The Writing Trap by Chloe Adler

Let’s welcome back monthly columnist Chloe Adler as she shares with us “The Writing Trap.” Enjoy!


Take Years to Perfect Your Novel or Publish Now?

I listen to a lot of podcasts, podcasts about writing, podcasts about marketing, and podcasts about business. First of all, I highly recommend that you listen to a lot of podcasts too.

I have learned more about the business of writing, more about sticking together as writers and sharing our knowledge, and more about what to do and what not to do by listening to other people’s experiences.

After six books under my belt I fell into “the writing trap” with whisperings in the back of my head that said over and over, “It’s not perfect yet;” “Just one more edit;” “You suck,” etc.

There are two ways to go about this writing business:

1. You can study the art of writing, you can take classes, you can read books, you can practice, you can even get a degree! Or – –

2. You can write, self publish, make mistakes and learn from them.

I’m going to talk about the latter camp even though I’m from the former camp.

My quick story is that it took me 15 years to write my first novel, and it sucked!

During the next year I wrote two more, and they sucked!

And during the past year and a half I’ve written another four, and they’re better.

I spent years studying about writing. I learned about the hero’s journey, beats, outlining, character arcs, the black moment, where every single thing should happen, and what page it should happen on and so forth.

What’s funny about this is that I have my degree in screenwriting already, and most of it transfers, but even if I didn’t have that background – if I had to do all of this again, I wouldn’t. I’d just write the books.

And the reason is that we all know most of this already.

We know the hero’s journey. We know what’s supposed to happen and when it’s supposed to happen in a story, because we consume books, we watch movies, we watch TV shows, and the same exact formula is everywhere.

Jami Gold has these great beat sheets for authors and they’re free.

And they’re for plotters, but Jami herself as a pantster.

When I asked her about it, she said that after she wrote her first book she realized she’d hit all of the moments that she was supposed to hit at all the right times.

And Jami is not the first person who has said this.

TS Paul started writing a year ago. He published a book every two weeks. In a year, he has made over $100,000. He never took a writing class or formally studied the “art of writing,” or read a book on what to do and what not to do. He was, however, a voracious reader – consuming eight novels a week.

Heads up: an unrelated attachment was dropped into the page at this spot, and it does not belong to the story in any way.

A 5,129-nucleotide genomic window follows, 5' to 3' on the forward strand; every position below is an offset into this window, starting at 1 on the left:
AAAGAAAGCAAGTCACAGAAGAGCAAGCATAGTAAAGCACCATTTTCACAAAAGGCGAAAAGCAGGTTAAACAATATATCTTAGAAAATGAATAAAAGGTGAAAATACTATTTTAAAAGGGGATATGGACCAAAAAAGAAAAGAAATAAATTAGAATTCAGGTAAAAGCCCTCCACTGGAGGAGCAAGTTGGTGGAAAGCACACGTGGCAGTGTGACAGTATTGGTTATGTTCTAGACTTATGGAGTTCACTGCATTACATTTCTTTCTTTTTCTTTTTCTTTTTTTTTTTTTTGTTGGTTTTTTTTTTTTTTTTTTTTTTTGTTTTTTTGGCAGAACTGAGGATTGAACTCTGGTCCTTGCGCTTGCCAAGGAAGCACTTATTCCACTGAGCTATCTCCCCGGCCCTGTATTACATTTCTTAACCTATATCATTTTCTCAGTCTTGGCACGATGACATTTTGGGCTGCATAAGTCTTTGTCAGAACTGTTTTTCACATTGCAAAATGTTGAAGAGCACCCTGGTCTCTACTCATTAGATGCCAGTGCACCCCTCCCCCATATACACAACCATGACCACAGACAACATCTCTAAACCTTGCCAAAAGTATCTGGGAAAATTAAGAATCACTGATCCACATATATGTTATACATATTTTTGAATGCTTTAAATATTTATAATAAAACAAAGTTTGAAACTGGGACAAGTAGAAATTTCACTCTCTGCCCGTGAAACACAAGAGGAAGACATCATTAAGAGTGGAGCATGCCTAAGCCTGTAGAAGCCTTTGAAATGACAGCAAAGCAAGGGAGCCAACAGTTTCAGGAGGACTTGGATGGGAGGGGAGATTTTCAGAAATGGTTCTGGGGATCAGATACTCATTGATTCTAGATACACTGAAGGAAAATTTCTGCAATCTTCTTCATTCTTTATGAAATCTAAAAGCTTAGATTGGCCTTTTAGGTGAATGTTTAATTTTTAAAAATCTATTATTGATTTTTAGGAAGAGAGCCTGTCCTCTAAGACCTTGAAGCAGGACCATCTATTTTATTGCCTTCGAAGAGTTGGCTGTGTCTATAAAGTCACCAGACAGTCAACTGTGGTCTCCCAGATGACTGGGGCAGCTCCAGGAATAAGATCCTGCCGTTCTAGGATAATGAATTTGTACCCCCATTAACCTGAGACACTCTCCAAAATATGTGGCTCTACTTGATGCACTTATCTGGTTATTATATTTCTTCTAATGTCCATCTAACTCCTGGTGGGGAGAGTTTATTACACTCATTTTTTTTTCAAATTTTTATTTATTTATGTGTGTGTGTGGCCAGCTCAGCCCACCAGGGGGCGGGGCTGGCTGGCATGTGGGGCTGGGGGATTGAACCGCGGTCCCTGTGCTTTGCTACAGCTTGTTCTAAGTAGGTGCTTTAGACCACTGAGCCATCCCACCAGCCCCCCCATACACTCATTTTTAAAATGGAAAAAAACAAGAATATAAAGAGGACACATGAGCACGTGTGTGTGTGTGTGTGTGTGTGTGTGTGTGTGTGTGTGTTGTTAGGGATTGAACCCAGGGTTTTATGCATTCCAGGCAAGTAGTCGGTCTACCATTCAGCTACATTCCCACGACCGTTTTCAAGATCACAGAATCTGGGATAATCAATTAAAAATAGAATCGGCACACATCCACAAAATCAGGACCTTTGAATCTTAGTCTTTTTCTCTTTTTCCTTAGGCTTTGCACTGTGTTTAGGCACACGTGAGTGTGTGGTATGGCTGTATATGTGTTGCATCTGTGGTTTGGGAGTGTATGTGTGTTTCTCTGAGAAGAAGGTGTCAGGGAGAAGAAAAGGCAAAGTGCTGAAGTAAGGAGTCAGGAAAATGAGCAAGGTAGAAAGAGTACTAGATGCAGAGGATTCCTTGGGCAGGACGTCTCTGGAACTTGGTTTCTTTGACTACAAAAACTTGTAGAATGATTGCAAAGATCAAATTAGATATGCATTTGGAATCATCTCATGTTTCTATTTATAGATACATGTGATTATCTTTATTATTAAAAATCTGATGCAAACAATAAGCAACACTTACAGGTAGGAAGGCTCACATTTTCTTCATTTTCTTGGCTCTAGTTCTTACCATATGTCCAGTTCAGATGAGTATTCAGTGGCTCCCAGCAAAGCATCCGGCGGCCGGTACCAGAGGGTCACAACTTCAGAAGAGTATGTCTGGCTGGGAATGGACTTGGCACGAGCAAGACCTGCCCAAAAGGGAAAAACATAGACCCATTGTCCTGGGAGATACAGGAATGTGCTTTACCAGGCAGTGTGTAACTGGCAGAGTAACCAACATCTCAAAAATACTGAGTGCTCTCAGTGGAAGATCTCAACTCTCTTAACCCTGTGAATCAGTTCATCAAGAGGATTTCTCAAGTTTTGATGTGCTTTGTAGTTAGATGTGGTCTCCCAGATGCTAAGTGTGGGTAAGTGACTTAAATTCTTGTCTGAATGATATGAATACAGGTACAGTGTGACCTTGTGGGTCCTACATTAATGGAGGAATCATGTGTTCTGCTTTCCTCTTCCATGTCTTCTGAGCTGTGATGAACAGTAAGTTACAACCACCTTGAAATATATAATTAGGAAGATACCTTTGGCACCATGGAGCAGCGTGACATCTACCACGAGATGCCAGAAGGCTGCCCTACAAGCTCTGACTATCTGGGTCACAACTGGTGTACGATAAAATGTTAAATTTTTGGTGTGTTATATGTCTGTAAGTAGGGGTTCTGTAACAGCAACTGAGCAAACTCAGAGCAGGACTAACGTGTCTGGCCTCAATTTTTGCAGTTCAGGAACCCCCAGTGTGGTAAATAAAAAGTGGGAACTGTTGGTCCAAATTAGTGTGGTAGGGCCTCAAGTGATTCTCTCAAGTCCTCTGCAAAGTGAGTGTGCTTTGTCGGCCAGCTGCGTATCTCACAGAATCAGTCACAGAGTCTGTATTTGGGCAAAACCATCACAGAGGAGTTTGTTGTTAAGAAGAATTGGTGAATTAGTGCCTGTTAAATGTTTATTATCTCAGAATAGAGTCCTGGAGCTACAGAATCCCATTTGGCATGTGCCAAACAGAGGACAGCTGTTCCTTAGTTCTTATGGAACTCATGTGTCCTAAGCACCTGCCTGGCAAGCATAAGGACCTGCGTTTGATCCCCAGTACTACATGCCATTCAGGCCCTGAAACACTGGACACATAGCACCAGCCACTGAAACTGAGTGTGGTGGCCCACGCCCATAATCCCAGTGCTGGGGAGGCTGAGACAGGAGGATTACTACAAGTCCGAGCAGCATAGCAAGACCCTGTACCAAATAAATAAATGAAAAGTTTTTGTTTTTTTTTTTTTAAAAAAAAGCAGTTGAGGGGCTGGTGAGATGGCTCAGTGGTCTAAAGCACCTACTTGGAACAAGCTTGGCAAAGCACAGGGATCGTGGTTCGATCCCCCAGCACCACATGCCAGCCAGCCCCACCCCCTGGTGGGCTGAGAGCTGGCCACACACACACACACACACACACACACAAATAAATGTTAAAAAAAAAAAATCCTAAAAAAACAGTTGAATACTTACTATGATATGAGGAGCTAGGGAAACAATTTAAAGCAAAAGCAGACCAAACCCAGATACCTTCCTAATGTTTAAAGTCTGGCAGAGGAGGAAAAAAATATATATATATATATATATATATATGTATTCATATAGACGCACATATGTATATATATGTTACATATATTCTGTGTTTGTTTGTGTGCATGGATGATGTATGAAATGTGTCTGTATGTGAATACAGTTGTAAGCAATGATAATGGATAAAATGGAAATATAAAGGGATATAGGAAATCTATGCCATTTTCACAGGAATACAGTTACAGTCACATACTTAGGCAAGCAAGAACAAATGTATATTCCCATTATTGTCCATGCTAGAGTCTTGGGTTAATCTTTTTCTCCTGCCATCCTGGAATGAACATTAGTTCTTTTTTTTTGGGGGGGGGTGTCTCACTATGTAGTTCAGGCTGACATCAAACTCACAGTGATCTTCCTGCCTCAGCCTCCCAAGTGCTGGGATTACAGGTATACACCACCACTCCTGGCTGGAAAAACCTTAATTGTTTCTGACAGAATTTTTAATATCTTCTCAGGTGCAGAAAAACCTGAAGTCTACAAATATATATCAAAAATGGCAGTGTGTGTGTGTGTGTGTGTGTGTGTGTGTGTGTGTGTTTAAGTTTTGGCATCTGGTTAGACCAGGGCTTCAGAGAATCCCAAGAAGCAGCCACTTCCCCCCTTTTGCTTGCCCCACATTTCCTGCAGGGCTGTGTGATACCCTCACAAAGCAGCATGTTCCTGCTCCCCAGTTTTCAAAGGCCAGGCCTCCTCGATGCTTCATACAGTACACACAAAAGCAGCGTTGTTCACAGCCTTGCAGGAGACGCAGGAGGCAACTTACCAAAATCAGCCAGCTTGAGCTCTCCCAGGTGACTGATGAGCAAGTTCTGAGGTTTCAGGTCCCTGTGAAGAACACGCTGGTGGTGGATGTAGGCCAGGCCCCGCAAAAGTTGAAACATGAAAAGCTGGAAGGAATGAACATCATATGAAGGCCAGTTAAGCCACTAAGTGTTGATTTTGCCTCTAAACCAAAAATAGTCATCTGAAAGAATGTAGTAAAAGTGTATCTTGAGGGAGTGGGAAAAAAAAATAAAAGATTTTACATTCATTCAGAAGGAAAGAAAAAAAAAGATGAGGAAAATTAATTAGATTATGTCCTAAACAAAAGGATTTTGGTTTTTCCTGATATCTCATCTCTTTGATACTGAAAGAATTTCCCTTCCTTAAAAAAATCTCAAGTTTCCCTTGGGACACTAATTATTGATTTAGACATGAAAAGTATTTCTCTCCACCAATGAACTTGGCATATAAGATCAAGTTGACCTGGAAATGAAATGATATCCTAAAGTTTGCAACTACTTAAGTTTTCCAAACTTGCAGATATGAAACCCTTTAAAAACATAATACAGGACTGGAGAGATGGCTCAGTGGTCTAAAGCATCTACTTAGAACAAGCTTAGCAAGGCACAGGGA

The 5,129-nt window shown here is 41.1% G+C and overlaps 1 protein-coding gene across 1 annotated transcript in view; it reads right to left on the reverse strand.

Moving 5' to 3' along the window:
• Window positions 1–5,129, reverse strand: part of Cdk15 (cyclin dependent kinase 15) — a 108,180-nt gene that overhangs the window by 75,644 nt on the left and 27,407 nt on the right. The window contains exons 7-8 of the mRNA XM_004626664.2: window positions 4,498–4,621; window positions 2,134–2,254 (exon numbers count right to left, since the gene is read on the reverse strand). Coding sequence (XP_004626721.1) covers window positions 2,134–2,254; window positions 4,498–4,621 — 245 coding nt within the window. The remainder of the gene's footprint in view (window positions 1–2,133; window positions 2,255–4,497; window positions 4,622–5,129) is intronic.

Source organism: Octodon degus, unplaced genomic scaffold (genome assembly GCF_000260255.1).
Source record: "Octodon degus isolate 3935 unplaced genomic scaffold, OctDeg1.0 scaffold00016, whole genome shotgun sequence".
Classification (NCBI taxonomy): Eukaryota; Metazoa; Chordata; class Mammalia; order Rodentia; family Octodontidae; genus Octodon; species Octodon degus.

Are you going to make mistakes? Of course.

Should you hire an editor? If you can afford one, definitely. Your editor will help you with filter words and other newbie errors.

But don’t let your lack of knowledge in the formal art of writing hold you back.

Don’t let naysayers hold you back.

Don’t let anyone tell you that you can’t do it.

I’m here to encourage you to write, edit, get a cover (hopefully by a professional which doesn’t have to cost you a huge amount), and publish.

I even know a couple people who have done all of those things themselves (including making their own covers which I do not recommend unless you’re great at design).

Some of these authors are doing really well and others are not.

Either you’re writing because you can’t not write or you’re writing to make money.

Most people want both, so what are you waiting for?



Chloe AdlerFor the past undisclosed amount of years, Chloe Adler has thoroughly bucked the system. She lives in foggy Northern California with her dead fish Larry and a bouncy bunny rabbit named Fred. After selling her rock collection, she amassed enough money to buy and move into a small motor home where she developed a strange fondness for striped socks.

Prior to her infamous writing career, Chloe was an overachiever, amassing a slew of unimpressive letters after her name. The trouble is that the five people who know what the letters mean, don’t really care.

When she’s not writing, she can be found picking trash up off the beaches, offering rides to the homeless, and roasting her own coffee beans.

Chloe is nearing completion of her first paranormal romance series, Distant Edge, which is a genre mishmash guaranteed to rotate heads. If you sign up for her newsletter, not only will you find out when they are released, you’ll also make her jump up and down with joy for at least 3.5 seconds. Wouldn’t that be nice?

Connect with Chloe Adler here:
Twitter: @ChloeAdlerWrite

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